No matter what the age or financial situation, every adult should have a will. A will is a legally binding document that can prevent a great deal of problems for your survivors. If you die without a will, state law will determine who inherits your property and assets, and it is unlikely that they will be given to the persons you desire or in the proportions you would choose. Without a will, state laws and the probate judge will determine who will administer your estate, handle financial matters, and act as a guardian for your children. Through a will, you can make these choices and decisions yourself.
In making a will, you should name an executor of your estate. Because he or she will be responsible for filing with the court and carrying out the provisions of your will, the executor should be someone with whom you feel completely confident.
Upon your death, your will must be probated and your estate administered. The will is formally offered in court. The personal representative is then approved by the court, estate inventory is prepared and filed, and debts and taxes are recognized and paid. Finally, the representative files his or her own account and requests that the remaining estate assets be distributed in accordance with your wishes, as stated in the will. This process takes time, is complicated, and has legal pitfalls. You are advised to discuss the administration of your estate with an attorney.
The law is quite specific in its requirements with respect to the drafting, execution, and witnessing of wills. Wills may be contested due to legal technicalities that may have been overlooked when prepared by someone inexperienced with the procedure. For this reason, the services of a competent attorney are recommended both in drawing up the will and in settling the estate. Some homemade or 'do it yourself' wills lack some necessary legal requirements and are subsequently ruled invalid by the courts. In any event, it is always wise to comparatively shop for an attorney you can afford, trust, and feel comfortable with.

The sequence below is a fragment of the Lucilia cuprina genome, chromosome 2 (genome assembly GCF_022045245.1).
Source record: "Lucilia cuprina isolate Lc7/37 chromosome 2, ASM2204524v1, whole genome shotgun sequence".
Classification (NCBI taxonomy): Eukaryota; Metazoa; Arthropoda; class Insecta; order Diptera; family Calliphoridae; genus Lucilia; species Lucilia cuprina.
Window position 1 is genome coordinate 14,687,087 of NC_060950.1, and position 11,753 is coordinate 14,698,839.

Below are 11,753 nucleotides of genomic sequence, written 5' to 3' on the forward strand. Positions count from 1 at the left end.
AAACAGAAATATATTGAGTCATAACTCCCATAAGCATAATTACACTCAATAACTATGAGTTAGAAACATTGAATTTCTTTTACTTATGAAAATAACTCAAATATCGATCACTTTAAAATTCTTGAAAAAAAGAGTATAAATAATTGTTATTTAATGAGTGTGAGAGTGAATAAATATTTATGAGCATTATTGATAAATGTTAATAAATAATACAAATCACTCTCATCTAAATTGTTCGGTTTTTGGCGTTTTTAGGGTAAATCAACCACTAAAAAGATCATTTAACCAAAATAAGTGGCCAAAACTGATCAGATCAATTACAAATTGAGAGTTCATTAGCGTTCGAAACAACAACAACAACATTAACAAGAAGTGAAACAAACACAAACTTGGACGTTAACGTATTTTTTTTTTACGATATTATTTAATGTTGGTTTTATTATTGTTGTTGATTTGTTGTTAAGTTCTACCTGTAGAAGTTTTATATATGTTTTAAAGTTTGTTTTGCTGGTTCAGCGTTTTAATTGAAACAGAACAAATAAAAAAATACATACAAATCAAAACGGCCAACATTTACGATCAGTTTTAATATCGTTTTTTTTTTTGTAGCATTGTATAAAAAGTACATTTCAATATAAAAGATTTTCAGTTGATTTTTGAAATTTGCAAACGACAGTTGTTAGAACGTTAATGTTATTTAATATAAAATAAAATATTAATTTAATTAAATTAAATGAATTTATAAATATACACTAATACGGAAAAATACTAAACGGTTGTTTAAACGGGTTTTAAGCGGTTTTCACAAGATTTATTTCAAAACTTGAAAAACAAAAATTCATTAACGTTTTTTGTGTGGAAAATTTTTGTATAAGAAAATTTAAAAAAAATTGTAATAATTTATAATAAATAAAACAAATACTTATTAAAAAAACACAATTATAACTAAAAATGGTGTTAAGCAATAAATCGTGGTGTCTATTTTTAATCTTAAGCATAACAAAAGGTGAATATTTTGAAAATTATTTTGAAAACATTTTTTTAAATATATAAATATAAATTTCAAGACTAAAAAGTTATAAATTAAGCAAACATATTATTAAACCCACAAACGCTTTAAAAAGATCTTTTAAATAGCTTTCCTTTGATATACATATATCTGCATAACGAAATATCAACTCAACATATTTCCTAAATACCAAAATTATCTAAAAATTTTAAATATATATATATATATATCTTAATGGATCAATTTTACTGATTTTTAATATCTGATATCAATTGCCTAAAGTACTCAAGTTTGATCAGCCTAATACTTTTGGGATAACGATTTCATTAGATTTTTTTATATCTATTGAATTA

You should review your will every few years, particularly if you have moved or if your family situation (i.e., divorce, birth of a child, death of a beneficiary, etc...) has changed since you last executed a will. State laws vary as to formal requirements and as to the rights of children and grandchildren born after a will is executed.
In the absence of a will the procedure is the same, except that the court, not you, makes many of the critical decisions. In addition, the process is likely to take much longer, and your estate may be subjected to much higher tax rates than if you had left a will. In the meantime, your assets may be tied up for quite a while before being distributed by the court in accordance with state laws on inheritance.
Federal and state laws regarding wills and estate taxes change from time to time. Your attorney should review your will periodically to ensure that it takes maximum advantage of the changes in the law.
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